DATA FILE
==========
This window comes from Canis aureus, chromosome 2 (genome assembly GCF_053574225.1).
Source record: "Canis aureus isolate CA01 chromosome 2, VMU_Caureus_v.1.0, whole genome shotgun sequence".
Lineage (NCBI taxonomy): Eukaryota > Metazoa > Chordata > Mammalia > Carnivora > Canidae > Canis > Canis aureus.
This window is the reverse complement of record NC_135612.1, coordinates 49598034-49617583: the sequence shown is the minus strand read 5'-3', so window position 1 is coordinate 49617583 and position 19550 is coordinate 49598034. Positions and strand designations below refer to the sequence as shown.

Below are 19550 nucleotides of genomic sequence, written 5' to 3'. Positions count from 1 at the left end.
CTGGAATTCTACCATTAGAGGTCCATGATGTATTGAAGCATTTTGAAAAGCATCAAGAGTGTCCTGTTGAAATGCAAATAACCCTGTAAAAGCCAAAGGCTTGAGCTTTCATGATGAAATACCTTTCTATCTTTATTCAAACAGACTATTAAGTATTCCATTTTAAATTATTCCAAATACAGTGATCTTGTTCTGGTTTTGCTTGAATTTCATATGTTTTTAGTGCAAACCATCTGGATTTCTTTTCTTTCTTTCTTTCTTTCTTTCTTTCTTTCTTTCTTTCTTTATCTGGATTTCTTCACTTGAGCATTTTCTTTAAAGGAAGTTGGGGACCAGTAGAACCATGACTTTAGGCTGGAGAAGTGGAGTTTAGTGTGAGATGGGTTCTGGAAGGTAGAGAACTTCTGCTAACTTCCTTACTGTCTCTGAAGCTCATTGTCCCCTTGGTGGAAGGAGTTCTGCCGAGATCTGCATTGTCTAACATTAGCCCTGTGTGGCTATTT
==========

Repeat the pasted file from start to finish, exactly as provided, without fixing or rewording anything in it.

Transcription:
This window comes from Canis aureus, chromosome 2 (genome assembly GCF_053574225.1).
Source record: "Canis aureus isolate CA01 chromosome 2, VMU_Caureus_v.1.0, whole genome shotgun sequence".
Lineage (NCBI taxonomy): Eukaryota > Metazoa > Chordata > Mammalia > Carnivora > Canidae > Canis > Canis aureus.
This window is the reverse complement of record NC_135612.1, coordinates 49598034-49617583: the sequence shown is the minus strand read 5'-3', so window position 1 is coordinate 49617583 and position 19550 is coordinate 49598034. Positions and strand designations below refer to the sequence as shown.

Below are 19550 nucleotides of genomic sequence, written 5' to 3'. Positions count from 1 at the left end.
CTGGAATTCTACCATTAGAGGTCCATGATGTATTGAAGCATTTTGAAAAGCATCAAGAGTGTCCTGTTGAAATGCAAATAACCCTGTAAAAGCCAAAGGCTTGAGCTTTCATGATGAAATACCTTTCTATCTTTATTCAAACAGACTATTAAGTATTCCATTTTAAATTATTCCAAATACAGTGATCTTGTTCTGGTTTTGCTTGAATTTCATATGTTTTTAGTGCAAACCATCTGGATTTCTTTTCTTTCTTTCTTTCTTTCTTTCTTTCTTTCTTTCTTTCTTTATCTGGATTTCTTCACTTGAGCATTTTCTTTAAAGGAAGTTGGGGACCAGTAGAACCATGACTTTAGGCTGGAGAAGTGGAGTTTAGTGTGAGATGGGTTCTGGAAGGTAGAGAACTTCTGCTAACTTCCTTACTGTCTCTGAAGCTCATTGTCCCCTTGGTGGAAGGAGTTCTGCCGAGATCTGCATTGTCTAACATTAGCCCTGTGTGGCTATTT